In 2003, the eight years between Bad Boys seemed like an eternity. But there’s been seventeen years between Bad Boys II and Bad Boys For Life—the former hit theaters before an iPhone ever existed, just as the so-called War On Terror was hitting full swing and a wide-eyed Beyonce embarked on a nascent solo career. If the buddy cop genre was on life support in the early 2000s, the formula is almost completely post-mortem in 2020; most buddy cop flicks in more recent times have been subversive spoofs (like 2010s The Other Guys) or unfunny one-offs (like the forgettable CHiPs).

This time around, Mike Lowry (Smith) and Marcus Burnett (Lawrence) face the realities of middle age. Burnett is happy to waltz into retirement and into “Papa” territory, exhausted from chasing kingpins. Lowry, on the other hand, is ever more of an adrenaline junkie than in the past; addicted to the thrill and holding on to a “bulletproof” playboy image that’s getting sadder and sadder—particularly when he’s forced to admit he wrecked a promising relationship with fellow officer Rita (Paola Nunez) and every time he peppers his bravado with Millennial-speak like “Turn up” and “One Hunnid.”

Lowry’s disappointment in Burnett’s desire to leave the force turns into something harsher after a shooting forces Mike to take stock and Marcus distances himself from his old partner. Of course, this is all just a set up for the duo to reconnect in the face of tragedy—along with a gaggle of new recruits led by Rita; including a computer geek who may or may not be a killing machine, a young tough guy who hates Lowry for apparently no reason, and Vanessa Hudgens.

Bad Boys For Life has more heart than the lunkheaded Bad Boys II, directors Adil El Arbi and Bilall Ballah don’t forego the departed Michael Bay’s formula for punchlines and hyperkinetic violence; there’s an opening knife sequence that’s almost gratuitously graphic, and an action set-piece on a bridge that may be the most ambitious in the series. There’s only a passing mention of Burnett’s sister (played by Gabrielle Union in the previous film) and an obligatory callback to II’s funniest moment involving his daughter, but a lot of the movie’s emotional core sits with Smith’s Mike Lowry. Smith plays his first action star with an almost meta-level of intensity.

He’s the sum of all Will Smith’s Will Smithiness in one character and gets to play with the idea of Lowry’s machismo persona. Together with the recognition that Lawrence isn’t really an action star (the film smartly turns his affinity for sitting and watching as Smith jumps headfirst into heroics into a running gag), it’s a good turn for the characters and helps elevate the second half of the movie after a somewhat rote first half.

As the film’s “big bad,” Telenovela action star Kate del Castillo isn’t given a whole lot to do, nor is Jacob Scipio as Armas, as her son and steely hitman, who is on the hunt for Lowry. Reliably familiar support from Theresa Randle as Burnett’s long-suffering wife and Joe Pantoliano as the perpetually-flustered police captain Conrad Howard reminds everyone that this is a Bad Boys flick, and the actors clearly relish jumping back into their long-standing roles.

But these films always work best when Smith and Lawrence get to quip lines back-and-forth while dodging bullets, and the easy partnership between the two remains intact, even when the film lags under its own clichés or the sentiment borders on silly. There’s a twist that feels especially contrived and so many self-referential moments where Marcus and Mike seem to almost know that they’re in a movie about Marcus and Mike (who say “Bad boys for life” as a wedding toast, really?), but there’s a breeziness to the proceedings that feels more in line with the easy fun of the 1995 original—as opposed to the frenetically hyperactive feel of its sequel.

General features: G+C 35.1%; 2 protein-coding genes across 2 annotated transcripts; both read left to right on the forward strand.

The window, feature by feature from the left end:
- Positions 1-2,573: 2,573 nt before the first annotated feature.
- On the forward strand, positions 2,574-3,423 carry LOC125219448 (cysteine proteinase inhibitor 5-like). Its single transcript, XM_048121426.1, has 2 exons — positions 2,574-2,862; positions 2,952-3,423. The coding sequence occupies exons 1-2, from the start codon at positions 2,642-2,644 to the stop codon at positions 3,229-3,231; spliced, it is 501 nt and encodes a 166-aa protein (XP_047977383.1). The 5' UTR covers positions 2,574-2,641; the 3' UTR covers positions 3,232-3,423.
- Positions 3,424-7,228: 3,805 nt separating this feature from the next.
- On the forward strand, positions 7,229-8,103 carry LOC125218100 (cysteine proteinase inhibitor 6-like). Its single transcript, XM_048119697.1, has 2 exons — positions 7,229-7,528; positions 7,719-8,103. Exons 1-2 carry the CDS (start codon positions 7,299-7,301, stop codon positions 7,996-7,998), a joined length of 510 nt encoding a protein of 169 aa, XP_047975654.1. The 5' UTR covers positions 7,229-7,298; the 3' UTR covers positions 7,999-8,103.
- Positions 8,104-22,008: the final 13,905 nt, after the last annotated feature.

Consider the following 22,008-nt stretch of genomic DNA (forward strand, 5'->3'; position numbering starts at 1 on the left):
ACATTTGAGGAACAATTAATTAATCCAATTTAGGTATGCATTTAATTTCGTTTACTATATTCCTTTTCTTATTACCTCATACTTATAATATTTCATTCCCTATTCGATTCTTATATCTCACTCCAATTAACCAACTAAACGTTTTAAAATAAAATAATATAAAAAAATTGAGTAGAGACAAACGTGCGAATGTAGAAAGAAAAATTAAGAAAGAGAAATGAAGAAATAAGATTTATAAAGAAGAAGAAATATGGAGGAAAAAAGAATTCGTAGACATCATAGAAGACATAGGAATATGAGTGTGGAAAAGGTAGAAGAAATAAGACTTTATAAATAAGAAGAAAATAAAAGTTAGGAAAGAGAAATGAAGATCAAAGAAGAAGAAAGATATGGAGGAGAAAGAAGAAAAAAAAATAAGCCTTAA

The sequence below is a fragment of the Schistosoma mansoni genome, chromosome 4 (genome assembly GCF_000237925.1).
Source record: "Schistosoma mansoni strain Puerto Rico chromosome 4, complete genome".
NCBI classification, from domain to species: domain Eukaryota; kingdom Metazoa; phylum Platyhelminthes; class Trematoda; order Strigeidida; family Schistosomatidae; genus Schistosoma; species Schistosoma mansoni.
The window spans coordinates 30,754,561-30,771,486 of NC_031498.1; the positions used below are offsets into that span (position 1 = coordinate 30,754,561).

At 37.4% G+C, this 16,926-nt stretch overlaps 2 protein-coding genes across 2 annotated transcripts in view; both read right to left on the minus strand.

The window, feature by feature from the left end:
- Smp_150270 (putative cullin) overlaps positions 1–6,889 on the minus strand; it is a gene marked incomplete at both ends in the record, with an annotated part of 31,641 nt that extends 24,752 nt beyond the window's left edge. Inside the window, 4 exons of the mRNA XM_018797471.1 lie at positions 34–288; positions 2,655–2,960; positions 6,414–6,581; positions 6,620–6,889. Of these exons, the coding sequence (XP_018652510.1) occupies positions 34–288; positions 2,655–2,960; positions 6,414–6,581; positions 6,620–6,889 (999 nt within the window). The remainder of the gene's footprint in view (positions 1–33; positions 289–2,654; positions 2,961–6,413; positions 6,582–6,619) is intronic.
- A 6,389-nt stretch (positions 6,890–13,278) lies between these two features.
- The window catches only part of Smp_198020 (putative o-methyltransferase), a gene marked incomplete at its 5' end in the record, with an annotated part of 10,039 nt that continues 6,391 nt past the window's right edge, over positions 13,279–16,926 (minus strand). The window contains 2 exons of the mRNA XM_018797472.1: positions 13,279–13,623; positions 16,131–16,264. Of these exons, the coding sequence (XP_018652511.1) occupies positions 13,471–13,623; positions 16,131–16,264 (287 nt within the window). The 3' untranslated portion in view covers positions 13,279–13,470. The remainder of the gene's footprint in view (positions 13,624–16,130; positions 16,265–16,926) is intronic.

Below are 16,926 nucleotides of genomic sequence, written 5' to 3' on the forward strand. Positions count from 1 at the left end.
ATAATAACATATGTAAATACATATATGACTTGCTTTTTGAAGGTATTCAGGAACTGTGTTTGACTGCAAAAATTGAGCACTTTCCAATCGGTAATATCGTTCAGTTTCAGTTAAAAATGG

Anyone who is excited to see Bad Boys For Life wants to go into it for what these movies have always managed to give their fans; just enough comedy sprinkled with just enough to story to justify eye-popping action sequences and RoboCop-levels of bloodshed. The buddy cop genre was always predictable, but the best of it—classics like Lethal Weapon, Beverly Hills Cop and, yes, the first Bad Boys film—has always been a fun night at the movies.

In that regard, Bad Boys For Life doesn’t disappoint. It’s coasting on the easygoing partnership of Smith and Lawrence, as it always has. 25 years ago, they were two of the biggest stars on television, making a somewhat unlikely leap to action stardom in a movie initially written for then-Saturday Night Live comedians Dana Carvey and Jon Lovitz that was being directed by a guy most people had never heard of. We may be a vastly different audience today than we were in the 1990s or 2000s, but there’s some fun in watching how different Mike and Marcus are too.

Franchises like Rush Hour and Lethal Weapon seem like big blockbuster brands of yesteryear, as a whole generation of moviegoers have grown up with vast comic book spectacles or rapid-chase car flicks overpopulated with musclebound tough guys. As such, Bad Boys For Life stands as a sort of throwback in popcorn entertainment; that reliable action-comedy that coasts on the chemistry and charisma of its leads—more so than otherworldly special effects or universe-building.

The constant mentions of “One last time” statements remind the audience that this could be the final go-round for Mike and Marcus. Big box office returns can reroute retirements, but if this is indeed the grand finale for Bad Boys, there are worse ways to go out. In a world where Lethal Weapon 4 and Rush Hour 3 exist (with talk of another in the Chris Tucker/Jackie Chan series coming down the pike), Bad Boys For Life should be praised for what it does manage to do so well. It’s fun, violent escapism that doesn’t ask too much of anyone. And sometimes that’s really all we need these movies to be.

Bad Boys For Life opens in theaters Friday, January 17.

Director(s): Adil El Arbi, Bilall Fallah Starring: Will Smith, Martin Lawrence, Vanessa Hudgens, Jacob Scipio, Alexander Ludwig, Kate del Castillo, Joe Pantoliano, Charles Melton, Paola Núñez, Nicky Jam, DJ Khaled.